NEW MATERIAL EXHIBITS CORROSION RESISTANCE
Materials in many industrial processes are exposed to corrosive, high-temperature environments containing both oxygen and sulfur. As a result, materials that are simultaneously resistant to both of these elements would find considerable utility in coal and petroleum combustion, gas turbines, waste incinerators and related applications.
Now MIT researchers led by Professor Linn Hobbs of the Department of Materials Science and Engineering have developed just such a material. They report that a chromium-niobium alloy appears to exhibit better high-temperature corrosion resistance than many other materials currently being tested or in service. The alloy system, for which the researchers recently received a patent, could be used as a coating on components that would be exposed to corrosive environments, or the chromium and niobium elements could be ion-implanted into the components.
Other MIT researchers involved in the work are graduate student Julia Duncan and postdoctoral associate Chuxin Zhou, now employed at Molten Metal Technology. The work was sponsored by the National Science Foundation. (Source: Materials Processing Center Industry Collegium Report)
MANAGING MUNICIPAL SOLID WASTE
An Energy Laboratory team has developed a prototype system-dynamics model that can predict the economic and environmental outcomes associated with various options for managing municipal solid waste (MSW).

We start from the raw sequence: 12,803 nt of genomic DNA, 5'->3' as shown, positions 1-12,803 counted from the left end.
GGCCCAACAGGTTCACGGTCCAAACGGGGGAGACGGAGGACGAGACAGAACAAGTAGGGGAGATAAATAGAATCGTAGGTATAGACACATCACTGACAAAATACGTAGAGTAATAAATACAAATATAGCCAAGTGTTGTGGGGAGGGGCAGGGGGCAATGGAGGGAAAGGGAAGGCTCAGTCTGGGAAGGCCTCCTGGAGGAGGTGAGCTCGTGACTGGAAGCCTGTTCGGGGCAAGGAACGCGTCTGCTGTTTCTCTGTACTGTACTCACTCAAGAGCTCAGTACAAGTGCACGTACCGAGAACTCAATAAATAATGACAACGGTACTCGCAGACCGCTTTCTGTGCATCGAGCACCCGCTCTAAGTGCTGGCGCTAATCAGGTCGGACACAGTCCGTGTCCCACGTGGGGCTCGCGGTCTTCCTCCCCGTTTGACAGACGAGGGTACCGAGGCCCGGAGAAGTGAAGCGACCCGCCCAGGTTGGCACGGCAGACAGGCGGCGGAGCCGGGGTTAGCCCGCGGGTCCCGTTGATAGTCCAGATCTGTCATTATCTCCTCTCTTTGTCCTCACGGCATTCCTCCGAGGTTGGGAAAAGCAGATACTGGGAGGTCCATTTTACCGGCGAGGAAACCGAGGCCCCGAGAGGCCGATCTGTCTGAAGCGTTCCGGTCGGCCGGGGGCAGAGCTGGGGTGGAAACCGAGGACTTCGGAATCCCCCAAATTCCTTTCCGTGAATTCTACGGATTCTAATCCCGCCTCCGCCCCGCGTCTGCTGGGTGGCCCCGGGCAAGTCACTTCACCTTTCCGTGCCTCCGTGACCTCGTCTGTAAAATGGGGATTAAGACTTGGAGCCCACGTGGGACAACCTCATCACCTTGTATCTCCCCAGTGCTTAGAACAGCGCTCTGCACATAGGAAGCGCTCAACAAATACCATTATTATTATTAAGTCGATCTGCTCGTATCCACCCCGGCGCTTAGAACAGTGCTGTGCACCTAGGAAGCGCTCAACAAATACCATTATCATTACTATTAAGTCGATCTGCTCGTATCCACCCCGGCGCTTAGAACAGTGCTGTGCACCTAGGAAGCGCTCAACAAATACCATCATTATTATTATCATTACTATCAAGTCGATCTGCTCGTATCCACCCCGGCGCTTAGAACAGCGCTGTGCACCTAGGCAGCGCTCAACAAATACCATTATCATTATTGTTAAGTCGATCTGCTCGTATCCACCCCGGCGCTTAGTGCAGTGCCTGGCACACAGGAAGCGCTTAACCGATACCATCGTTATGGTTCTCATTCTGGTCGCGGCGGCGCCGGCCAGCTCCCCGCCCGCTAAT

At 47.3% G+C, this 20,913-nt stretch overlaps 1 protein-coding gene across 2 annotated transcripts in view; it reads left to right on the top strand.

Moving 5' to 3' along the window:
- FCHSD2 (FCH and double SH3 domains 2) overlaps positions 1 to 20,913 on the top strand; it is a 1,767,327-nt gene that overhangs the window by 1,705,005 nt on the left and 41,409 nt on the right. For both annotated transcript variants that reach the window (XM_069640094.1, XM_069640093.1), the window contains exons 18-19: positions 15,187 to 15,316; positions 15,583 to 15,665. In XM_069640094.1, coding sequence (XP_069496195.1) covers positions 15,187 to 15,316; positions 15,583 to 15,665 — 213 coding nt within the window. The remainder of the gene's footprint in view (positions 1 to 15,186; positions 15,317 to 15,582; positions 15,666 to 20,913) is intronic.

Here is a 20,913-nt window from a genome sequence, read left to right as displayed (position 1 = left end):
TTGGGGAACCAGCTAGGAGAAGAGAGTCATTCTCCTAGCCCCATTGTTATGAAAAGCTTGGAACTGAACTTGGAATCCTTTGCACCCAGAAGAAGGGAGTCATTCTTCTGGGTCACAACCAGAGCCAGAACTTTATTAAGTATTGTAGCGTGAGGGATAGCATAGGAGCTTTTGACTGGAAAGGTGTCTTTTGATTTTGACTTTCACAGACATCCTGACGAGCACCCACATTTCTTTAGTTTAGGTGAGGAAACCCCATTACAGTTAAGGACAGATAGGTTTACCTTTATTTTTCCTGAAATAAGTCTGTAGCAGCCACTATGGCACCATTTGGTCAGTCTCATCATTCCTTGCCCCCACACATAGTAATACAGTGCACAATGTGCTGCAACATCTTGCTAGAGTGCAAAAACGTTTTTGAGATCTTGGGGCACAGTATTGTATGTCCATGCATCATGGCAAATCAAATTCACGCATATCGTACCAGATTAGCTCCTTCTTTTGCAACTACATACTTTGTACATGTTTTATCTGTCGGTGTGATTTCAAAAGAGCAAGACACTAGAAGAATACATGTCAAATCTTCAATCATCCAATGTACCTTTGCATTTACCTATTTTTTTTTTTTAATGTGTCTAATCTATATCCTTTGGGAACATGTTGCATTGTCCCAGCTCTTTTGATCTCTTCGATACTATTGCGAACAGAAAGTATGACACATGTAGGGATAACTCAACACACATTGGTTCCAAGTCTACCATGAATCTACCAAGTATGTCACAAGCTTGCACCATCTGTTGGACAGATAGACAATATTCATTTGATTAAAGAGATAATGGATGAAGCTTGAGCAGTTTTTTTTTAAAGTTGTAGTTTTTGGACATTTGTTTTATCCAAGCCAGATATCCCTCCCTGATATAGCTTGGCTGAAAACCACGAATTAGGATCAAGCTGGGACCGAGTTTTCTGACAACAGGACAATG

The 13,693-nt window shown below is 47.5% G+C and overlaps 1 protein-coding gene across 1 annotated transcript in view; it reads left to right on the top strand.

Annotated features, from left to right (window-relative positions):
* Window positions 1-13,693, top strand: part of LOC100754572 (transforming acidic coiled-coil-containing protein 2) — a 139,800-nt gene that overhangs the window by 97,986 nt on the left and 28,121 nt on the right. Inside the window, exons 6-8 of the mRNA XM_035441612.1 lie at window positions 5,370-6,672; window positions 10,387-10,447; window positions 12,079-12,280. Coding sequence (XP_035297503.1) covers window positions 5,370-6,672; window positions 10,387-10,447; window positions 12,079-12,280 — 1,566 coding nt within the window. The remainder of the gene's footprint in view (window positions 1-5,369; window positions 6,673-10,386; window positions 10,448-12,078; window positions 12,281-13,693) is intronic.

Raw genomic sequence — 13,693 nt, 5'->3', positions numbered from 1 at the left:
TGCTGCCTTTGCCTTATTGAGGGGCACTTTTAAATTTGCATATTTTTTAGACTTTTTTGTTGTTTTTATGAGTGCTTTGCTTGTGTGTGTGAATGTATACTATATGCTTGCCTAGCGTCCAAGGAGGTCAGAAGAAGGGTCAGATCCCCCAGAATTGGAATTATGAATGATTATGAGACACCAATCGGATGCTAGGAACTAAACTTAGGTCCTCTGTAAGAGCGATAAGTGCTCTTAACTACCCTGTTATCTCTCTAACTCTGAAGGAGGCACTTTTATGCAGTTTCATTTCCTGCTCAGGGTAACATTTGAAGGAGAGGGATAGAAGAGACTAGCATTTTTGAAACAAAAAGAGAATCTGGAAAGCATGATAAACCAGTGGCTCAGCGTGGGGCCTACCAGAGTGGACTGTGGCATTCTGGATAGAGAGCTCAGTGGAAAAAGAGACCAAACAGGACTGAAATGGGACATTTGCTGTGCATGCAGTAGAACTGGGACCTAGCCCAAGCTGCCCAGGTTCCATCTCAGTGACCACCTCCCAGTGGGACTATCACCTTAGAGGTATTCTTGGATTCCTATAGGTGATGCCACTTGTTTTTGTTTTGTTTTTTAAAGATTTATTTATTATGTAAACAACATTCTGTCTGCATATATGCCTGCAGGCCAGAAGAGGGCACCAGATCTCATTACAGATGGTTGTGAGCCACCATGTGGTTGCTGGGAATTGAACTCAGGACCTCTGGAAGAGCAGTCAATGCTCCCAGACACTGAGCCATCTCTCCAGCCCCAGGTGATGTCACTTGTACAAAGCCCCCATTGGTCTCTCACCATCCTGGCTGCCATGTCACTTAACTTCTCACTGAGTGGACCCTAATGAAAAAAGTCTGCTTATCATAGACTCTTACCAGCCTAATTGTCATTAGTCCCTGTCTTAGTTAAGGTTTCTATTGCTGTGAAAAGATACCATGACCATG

The model simulates the institutional framework that generates, disposes, manages and reclaims MSW. Given information on waste-stream composition and flows, disposal locations and costs, recycling options and environmental emissions, the model can predict the impacts of economic instruments (e.g., waste charges), regulatory instruments (e.g., product bans or performance standards), facility closings and facility siting decisions.
Using the model, town planners, firms, environmental groups and other stakeholders can determine how to manage a solid waste system to best meet each group's goals. The model is now being field tested in Rhode Island, and a refined version for broader use in New England will be available within a year.
The work is supported by the US Department of Energy and is being performed by graduate student Henry Taylor under the supervision of Professor John Sterman of the Sloan School of Management, Professors David Marks and Fred Moavenzadeh of the Department of Civil and Environmental Engineering and Dr. Elisabeth Drake of the Energy Laboratory.
A version of this article appeared in MIT Tech Talk on September 27, 1995.